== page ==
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Electronics Manufacturing & Production Handbook 2019


 

Connectors 101 for lighting designers
30 April 2019, Interconnection

While pronouncements of the death of incandescent lights are premature, their future is dimming as new technologies offer high efficiencies and lower energy consumption. Solid-state lighting technology, in particular, is quickly entering the lighting mainstream.

While pronouncements of the death of incandescent lights are premature, their future is dimming as new technologies offer high efficiencies and lower energy consumption. Solid-state lighting technology, in particular, is quickly entering the lighting mainstream.

Arguably the most prominent and nearest-term solid-state lighting source suitable for general lighting is the ubiquitous LED, albeit a high-power version. Already the favoured technology in such applications as signage, jumbo displays and emergency lighting, these high-intensity LEDs are also finding use in interior accent and architectural lighting. At some time not too far off, LEDs will replace household incandescent lighting as the technology matures, costs decline, and energy-efficiency mandates are implemented.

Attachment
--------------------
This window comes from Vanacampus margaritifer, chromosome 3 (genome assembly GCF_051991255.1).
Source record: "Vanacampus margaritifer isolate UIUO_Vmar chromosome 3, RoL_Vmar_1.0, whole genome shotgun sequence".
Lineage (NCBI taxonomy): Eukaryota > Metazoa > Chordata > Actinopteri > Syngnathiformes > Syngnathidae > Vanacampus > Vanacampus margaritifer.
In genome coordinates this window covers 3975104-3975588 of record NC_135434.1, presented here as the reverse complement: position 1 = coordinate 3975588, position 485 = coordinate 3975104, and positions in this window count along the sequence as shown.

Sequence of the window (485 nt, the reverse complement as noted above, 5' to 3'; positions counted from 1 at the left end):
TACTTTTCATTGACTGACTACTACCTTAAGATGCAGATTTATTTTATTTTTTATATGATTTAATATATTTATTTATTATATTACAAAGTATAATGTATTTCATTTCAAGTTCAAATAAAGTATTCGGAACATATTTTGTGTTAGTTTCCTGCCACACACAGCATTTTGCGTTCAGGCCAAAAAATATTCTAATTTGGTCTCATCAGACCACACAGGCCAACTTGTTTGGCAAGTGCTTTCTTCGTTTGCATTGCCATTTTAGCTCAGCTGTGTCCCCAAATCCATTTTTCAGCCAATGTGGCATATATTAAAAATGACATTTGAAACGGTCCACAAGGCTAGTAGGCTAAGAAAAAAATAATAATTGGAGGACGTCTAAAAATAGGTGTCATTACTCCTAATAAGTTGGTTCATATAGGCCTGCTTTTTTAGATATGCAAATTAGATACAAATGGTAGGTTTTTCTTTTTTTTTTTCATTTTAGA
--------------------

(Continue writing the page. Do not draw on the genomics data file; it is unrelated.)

Making new lighting technologies more affordable and thereby enabling new applications falls into two main categories:

Semiconductor processing: This category includes issues of both materials and fabrication. While outside the scope of this article, it must be mentioned as a key driver of commercial viability of solid-state lighting technology. As manufacturers solve fundamental materials problems, improve yields, and move to volume production, costs will decline.

Packaging: Packaging the light source for its final application is the area that is directly affected by the lighting designer, and can significantly affect long-term reliability, cost and usability. Where an incandescent light and its fixture are relatively simple embodiments of the well-known Edison socket, LEDs present a whole set of different and more challenging issues.

Since these LEDs are essentially point sources of light, new thermal, optical and packaging/integration considerations come into play. High power densities make thermal management a critical part of the fixture design process. Some level of electronics drive circuitry is required to provide the required constant-current source. With few exceptions, LEDs cannot be plugged directly into a normal AC line voltage source.

Connectors and solid-state lighting

Our concern here is with connector technology and the ways it can help (or hinder) making lighting more affordable and easier to apply and use. Connectors remain a critical part, but have too often been left to the end of the development cycle. This lack of foresight can result in fewer choices and higher costs (including cost of materials, cost of assembly, and cost of upkeep).